For Zach Kingma ’19, teaching was a part of his career plans from early on because of some excellent role models. “My 8th grade and high school teachers struck me as wise individuals. They invested in their students and they genuinely cared about me,” says the Grade 5 teacher at Oak Hill Academy.
For Grace Rajballie ’20, the road to a teaching career was a more gradual journey. The Grade 2 teacher at Oak Hill has many teachers in her family and initially wanted to do something different. But the more she explored her strengths, the more teaching drew her in. “Now I know this is something I want to do for the rest of my career.”
What drew me to classical education was the integration and coherence of the curriculum.
Both teachers are now experiencing the world of classical education at Oak Hill Academy. Oak Hill has a number of connections to Redeemer alumni, including founder Doug Sikkema ’06, who is an assistant professor of English at Redeemer. “What drew me to classical education was the integration and coherence of the curriculum,” says Sikkema. “Not only were students provided a rich curriculum, but they connect that to a historical timeline. In addition to this, discipleship and virtue formation are prioritized in school liturgies.”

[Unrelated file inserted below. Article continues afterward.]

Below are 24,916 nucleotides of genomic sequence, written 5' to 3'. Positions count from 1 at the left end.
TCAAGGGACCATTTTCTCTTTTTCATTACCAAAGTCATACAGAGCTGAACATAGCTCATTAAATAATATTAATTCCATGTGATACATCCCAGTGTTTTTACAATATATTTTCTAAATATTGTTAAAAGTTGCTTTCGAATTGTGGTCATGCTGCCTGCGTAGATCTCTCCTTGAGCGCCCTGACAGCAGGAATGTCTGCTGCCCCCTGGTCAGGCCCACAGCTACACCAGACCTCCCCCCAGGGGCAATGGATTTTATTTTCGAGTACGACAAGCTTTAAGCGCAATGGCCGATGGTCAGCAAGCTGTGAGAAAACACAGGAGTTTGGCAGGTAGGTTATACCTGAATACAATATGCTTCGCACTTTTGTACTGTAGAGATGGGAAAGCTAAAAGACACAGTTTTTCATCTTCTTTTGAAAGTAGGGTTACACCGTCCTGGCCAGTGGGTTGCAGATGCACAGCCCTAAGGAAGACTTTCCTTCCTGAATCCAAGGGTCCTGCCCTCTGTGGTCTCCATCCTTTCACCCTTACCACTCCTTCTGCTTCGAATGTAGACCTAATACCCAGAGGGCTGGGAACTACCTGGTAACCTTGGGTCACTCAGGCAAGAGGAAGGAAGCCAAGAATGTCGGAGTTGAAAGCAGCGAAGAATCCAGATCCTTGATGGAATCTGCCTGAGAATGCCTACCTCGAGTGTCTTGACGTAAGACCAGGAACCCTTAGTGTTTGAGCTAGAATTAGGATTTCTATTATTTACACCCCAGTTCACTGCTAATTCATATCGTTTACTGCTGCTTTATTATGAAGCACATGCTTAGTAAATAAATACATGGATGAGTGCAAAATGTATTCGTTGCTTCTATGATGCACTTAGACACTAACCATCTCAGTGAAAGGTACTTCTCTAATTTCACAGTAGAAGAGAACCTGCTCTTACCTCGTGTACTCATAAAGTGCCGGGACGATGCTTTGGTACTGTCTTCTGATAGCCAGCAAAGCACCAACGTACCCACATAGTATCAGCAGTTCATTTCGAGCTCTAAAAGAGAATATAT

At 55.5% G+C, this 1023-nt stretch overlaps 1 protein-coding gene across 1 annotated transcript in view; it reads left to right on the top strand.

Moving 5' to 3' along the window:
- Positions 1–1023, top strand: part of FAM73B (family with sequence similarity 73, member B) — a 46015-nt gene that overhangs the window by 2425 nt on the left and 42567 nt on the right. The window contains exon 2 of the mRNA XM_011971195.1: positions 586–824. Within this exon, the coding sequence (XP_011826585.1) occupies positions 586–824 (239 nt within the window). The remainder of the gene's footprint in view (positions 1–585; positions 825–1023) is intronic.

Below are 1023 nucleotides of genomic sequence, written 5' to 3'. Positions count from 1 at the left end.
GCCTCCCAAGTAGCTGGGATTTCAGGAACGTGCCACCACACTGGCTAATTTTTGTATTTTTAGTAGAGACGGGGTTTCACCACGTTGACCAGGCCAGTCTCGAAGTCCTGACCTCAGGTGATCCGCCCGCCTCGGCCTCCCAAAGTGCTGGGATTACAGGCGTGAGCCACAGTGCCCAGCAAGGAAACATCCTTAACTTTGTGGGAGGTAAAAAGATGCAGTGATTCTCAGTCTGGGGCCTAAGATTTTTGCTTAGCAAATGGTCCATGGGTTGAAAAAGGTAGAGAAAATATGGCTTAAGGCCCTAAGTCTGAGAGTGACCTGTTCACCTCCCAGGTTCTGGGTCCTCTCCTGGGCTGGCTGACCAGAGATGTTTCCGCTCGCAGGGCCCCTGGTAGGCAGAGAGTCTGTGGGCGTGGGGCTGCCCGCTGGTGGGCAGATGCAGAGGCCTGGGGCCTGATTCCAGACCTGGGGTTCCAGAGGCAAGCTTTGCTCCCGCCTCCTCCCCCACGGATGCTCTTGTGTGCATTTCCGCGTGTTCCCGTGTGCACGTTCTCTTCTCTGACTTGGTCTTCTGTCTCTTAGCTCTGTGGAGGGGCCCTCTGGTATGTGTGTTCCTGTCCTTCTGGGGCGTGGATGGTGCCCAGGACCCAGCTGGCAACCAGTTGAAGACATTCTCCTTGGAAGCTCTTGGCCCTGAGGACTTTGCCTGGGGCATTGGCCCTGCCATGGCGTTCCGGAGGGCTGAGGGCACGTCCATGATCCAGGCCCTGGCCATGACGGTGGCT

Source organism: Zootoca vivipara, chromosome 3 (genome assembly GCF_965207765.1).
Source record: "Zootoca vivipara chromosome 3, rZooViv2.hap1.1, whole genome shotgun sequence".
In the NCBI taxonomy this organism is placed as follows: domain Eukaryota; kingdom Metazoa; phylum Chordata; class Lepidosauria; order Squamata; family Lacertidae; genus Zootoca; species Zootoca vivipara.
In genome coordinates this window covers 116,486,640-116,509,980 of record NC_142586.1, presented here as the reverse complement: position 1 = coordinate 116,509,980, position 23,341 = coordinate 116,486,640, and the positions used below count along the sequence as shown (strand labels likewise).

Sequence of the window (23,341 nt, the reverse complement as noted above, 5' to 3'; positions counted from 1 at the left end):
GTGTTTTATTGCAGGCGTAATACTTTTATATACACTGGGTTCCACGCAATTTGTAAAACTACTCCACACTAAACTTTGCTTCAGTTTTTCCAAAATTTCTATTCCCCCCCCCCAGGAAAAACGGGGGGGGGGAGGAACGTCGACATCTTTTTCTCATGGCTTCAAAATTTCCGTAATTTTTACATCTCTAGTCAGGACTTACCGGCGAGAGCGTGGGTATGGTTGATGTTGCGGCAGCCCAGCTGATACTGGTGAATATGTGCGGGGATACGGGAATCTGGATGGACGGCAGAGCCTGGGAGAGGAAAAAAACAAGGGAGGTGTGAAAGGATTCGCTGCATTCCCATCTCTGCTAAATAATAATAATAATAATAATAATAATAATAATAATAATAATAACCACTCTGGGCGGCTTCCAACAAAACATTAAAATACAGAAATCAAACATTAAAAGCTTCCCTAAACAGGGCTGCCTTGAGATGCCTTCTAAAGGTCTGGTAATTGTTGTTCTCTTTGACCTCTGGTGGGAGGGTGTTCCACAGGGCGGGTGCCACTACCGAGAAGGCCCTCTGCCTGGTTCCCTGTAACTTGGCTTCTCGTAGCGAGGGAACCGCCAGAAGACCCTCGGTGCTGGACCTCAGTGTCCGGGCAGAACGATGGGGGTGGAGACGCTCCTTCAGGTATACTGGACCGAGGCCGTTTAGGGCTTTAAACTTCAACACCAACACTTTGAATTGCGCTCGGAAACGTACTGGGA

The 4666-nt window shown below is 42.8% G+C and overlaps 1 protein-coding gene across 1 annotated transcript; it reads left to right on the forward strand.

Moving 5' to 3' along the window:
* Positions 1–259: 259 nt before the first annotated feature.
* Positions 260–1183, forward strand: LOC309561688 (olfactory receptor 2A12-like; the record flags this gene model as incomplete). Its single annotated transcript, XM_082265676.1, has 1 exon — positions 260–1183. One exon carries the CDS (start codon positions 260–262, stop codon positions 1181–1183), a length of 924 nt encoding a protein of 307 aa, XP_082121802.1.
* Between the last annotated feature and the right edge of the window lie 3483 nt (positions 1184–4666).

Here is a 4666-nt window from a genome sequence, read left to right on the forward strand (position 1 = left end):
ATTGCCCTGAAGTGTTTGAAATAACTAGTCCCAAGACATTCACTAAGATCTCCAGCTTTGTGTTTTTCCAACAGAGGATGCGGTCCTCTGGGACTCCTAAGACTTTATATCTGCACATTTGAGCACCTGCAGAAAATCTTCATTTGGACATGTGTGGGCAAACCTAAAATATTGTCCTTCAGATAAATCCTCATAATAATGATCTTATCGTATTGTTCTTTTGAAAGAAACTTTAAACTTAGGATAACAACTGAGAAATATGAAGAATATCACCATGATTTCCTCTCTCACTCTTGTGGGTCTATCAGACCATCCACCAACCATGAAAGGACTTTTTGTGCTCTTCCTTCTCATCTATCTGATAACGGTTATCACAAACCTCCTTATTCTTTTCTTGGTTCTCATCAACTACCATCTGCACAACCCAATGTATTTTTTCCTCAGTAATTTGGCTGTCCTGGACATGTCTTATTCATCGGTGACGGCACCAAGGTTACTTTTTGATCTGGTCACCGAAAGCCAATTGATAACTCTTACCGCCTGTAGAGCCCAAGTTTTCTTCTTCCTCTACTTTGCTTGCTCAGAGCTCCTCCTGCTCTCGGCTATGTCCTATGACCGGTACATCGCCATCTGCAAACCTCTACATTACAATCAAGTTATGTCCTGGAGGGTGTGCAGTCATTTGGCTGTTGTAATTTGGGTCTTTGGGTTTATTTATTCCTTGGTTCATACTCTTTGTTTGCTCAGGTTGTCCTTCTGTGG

Classical education depends on a three-part process of training the mind called the trivium, made up of grammar, logic and rhetoric. Grammar is the mechanics of language, logic is the mechanics of thought and analysis, and rhetoric is the application of language in order to instruct or persuade. The quadrivium then rounds out the liberal arts education with arithmetic, geometry, music and astronomy.
“We’re trying to instill this sense of awe and wonder and just help the students grow as people, citizens of the Kingdom of God,” says Kingma, adding that mastery of a subject before moving on to something new is the goal. “We do a lot more discussion-based learning. We sit with topics and wrestle with them and allow for open discussion and conversation. Students take responsibility for their own learning.”
Rajballie reflects on teaching her students about plants and flowers where she was able to take them outside and actually show them what they were learning about. “My students are really involved with the learning process.”
Both alumni credit Redeemer in preparing them well for their careers. Rajballie said the small class sizes allowed for more interaction and opportunities to give presentations than she would have had at other schools, which gave her the confidence to explain concepts to her Oak Hill students.
As a liberal arts university, Redeemer prepared Kingma to think broadly about a range of subjects, not just a narrow field of study. “Diving into different areas of knowledge was important for preparing for classical education. It wasn’t completely foreign to me because of what I learned at Redeemer. I appreciated that.”